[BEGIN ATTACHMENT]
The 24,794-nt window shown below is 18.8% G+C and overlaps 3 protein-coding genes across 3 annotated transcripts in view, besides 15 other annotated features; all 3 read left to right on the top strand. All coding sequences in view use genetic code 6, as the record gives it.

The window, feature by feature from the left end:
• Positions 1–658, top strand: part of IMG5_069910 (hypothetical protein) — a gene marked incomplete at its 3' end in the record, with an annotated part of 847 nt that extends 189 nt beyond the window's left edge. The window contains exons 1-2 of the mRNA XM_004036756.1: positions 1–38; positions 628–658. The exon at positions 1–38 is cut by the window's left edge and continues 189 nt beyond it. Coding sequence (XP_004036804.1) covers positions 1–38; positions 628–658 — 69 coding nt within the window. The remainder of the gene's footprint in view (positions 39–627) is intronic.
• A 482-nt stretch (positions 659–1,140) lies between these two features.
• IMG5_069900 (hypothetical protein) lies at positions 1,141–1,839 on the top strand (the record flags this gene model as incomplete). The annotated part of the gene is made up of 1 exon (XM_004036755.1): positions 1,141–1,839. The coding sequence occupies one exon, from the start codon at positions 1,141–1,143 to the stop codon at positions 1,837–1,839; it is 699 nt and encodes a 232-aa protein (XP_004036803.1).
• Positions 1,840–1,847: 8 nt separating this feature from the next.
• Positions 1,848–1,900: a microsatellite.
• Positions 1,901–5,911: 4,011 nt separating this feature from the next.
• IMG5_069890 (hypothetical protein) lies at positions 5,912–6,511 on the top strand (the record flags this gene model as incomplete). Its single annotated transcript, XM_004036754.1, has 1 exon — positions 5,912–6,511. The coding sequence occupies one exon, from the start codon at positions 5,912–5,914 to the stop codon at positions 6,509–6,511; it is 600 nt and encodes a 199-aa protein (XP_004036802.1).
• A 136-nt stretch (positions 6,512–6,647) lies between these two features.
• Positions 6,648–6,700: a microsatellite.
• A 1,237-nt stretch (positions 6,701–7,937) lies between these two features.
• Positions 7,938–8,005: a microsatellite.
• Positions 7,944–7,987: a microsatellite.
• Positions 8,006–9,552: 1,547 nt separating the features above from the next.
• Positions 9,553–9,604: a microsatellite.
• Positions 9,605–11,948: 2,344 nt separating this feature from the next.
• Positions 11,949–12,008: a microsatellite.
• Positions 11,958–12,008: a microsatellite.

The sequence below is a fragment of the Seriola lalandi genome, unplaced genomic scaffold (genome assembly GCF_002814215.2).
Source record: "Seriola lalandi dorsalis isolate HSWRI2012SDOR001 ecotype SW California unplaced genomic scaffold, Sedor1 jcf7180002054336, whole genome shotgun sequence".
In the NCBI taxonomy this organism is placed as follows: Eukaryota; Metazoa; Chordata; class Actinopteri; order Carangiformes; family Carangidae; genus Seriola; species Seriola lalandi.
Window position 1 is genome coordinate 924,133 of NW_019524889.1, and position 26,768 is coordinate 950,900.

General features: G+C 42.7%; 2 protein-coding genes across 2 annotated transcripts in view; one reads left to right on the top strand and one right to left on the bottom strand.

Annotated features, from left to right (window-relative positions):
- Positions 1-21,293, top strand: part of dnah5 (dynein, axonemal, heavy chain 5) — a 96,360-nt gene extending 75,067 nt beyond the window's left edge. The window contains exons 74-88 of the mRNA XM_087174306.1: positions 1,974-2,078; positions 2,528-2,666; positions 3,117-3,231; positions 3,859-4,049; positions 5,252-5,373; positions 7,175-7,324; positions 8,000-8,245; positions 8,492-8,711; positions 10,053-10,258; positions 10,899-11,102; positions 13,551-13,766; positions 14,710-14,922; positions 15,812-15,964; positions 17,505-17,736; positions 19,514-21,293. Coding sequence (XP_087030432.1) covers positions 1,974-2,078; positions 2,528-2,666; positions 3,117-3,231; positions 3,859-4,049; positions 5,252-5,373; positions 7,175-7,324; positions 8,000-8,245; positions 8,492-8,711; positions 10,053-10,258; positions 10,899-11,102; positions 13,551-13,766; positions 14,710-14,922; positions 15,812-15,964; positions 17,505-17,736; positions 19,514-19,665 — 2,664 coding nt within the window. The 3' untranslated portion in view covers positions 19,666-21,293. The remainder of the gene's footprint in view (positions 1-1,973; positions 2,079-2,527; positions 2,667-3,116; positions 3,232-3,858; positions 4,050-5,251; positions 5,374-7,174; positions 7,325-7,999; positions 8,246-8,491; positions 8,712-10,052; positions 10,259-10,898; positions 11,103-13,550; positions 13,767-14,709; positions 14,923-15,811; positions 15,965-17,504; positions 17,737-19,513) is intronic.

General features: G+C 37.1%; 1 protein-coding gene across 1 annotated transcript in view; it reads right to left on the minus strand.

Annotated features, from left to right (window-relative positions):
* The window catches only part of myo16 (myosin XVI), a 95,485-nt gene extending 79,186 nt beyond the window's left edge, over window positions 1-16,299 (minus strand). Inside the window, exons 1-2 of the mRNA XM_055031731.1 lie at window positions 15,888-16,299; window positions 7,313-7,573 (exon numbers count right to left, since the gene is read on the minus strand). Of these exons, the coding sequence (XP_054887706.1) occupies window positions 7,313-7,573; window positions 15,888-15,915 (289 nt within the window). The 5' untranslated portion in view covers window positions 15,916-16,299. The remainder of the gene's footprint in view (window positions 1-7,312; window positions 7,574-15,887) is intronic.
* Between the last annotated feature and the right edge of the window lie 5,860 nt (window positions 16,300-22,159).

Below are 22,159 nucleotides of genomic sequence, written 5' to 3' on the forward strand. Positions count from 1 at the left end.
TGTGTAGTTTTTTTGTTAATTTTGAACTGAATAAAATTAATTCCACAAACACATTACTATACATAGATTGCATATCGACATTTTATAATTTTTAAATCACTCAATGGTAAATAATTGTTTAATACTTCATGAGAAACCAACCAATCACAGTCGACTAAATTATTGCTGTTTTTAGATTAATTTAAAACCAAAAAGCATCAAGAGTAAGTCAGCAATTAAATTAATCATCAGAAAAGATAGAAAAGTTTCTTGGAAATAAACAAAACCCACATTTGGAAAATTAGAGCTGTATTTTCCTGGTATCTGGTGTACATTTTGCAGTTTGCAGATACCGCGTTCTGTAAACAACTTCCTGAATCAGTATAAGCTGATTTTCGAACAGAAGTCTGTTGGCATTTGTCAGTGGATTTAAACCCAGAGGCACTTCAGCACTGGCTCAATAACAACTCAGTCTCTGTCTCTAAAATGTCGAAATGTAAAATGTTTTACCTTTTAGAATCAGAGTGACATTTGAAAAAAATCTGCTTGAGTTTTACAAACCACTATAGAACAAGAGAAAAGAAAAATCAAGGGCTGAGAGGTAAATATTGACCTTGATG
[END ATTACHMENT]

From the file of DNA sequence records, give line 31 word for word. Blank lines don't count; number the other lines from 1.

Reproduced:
Below are 22,159 nucleotides of genomic sequence, written 5' to 3' on the forward strand. Positions count from 1 at the left end.